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The Science of Service

If care over the essential of service—soul contact—is taken, then the service rendered
will flow with spontaneity along the right lines and bear much fruit.
1

In 1942, the Tibetan Master, D. K., said that "the three great sciences that will come to the fore in the New Age, and which will lead humanity from the unreal to the real, and from aspiration to realization are

  1. The science of Meditation, the coming science of the mind.

  2. The science of Antahkarana, or the science of the bridging which must take place between higher and lower mind.

  3. The science of Service, which is a definite technique of at-one-ment."2

Today, we so often think of service as a charitable or philanthropic act, such as giving one's time or money to the helping of the poor, sick, or disadvantaged. Religiously motivated service sometimes takes the form of preaching and living as a monk or nun, praying ceaselessly and striving to behave in a manner supposed to be pleasing to God. Any sacrificial effort in the interest of saving the world, improving the conditions of life for all people, or achieving world peace is considered by most people an act of service. Isn't it interesting, then, that the Tibetan should describe the new type of service not as a means of world salvage—in fact, he emphatically denies this—but, rather, as a "definite technique of at-one-ment" and a "spontaneous effect of soul contact"?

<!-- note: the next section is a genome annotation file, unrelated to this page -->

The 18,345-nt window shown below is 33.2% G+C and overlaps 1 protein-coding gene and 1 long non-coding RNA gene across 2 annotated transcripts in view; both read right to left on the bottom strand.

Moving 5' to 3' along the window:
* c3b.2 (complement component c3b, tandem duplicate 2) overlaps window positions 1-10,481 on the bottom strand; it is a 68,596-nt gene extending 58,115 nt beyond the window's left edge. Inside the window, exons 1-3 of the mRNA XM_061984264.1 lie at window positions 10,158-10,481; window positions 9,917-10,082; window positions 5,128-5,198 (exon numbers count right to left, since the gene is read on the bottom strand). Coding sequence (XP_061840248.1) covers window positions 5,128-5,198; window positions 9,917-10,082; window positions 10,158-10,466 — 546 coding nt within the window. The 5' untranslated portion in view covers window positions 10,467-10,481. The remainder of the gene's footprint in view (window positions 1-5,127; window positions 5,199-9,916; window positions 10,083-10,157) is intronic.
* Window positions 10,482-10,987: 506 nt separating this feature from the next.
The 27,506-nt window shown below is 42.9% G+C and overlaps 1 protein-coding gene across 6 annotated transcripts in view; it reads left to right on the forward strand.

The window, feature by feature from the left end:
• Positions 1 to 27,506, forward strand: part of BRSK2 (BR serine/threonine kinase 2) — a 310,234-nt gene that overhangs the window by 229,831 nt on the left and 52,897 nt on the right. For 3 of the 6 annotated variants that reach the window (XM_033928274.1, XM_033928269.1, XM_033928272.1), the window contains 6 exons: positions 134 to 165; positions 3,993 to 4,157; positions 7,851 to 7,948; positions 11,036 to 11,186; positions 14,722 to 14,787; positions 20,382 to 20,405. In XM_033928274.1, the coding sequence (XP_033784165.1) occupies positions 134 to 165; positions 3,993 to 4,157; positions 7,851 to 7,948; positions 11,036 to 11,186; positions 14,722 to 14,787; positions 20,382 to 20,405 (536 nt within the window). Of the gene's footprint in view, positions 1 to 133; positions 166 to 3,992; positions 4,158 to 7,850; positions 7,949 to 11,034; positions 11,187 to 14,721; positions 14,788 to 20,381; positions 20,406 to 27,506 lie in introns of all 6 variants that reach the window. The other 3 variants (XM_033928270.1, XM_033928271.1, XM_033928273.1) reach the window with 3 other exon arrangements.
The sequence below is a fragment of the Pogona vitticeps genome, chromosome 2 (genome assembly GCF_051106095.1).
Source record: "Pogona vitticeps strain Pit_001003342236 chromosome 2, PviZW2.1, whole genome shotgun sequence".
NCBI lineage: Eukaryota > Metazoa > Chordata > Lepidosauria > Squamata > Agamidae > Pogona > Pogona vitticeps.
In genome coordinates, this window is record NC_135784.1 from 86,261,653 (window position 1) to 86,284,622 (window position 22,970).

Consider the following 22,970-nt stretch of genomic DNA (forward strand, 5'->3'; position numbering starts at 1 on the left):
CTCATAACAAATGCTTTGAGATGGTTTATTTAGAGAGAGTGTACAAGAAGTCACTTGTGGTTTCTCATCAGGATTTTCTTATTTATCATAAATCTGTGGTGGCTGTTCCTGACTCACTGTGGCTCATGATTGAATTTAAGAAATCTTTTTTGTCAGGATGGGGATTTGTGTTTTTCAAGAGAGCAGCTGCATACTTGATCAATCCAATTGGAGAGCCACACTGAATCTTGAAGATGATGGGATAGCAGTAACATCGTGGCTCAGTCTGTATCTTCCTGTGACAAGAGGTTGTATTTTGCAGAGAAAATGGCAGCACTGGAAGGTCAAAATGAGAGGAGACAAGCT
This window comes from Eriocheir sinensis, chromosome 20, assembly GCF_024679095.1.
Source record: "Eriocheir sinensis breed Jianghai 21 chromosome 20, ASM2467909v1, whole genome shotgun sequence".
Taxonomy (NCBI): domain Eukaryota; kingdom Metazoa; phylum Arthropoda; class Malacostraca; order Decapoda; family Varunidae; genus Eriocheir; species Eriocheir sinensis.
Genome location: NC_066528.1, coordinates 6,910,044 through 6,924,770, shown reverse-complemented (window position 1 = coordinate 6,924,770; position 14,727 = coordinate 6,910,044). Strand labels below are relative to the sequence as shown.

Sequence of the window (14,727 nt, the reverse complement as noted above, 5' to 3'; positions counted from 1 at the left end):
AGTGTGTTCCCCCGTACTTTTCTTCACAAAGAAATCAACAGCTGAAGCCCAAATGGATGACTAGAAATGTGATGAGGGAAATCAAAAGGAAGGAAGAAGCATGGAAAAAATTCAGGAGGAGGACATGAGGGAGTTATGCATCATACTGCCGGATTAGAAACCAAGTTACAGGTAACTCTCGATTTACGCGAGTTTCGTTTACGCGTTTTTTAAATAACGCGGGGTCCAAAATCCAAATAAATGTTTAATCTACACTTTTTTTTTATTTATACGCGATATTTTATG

The distinction between these two views of service is, of course, in their respectively emotionally- versus mentally-based motivation. The type of service so common today, despite its good intentions, tends to be a personality-centric demonstration of aspiration towards spiritual attainment or the preservation of the planet. It is forced from without and based on a theory of service that credits outwardly visible "good" acts as its sole evidence. It is sometimes even an angry response to the wrongs perceived to be perpetrated by national and economic powers upon innocent masses. Aquarian-age service, on the other hand, is an unemotional and natural "instinct" of the soul and simply the effect of the alignment of the higher and lower selves, no more controllable by the personality than is the instinct to self-preservation. It is both the process of, and the result of, the spontaneous excitation of a tiny quantum of the subtle energies of our planet that occurs when any one of us, an atom in the body of the "One in Whom we live and move and have our being", makes a mental alignment between the personality and the spiritual triad via the soul.

As man inevitably evolves from his emotionally polarized state to a condition of mental focus, so will he mature in his practice of service, moving from a purely philosophical approach to a more scientific one. The following quote from the Encyclopedic Theosophical Glossary3 aids in understanding the distinction between theory-based, philosophical, Piscean-age service and fact-based, scientific, Aquarian-age service.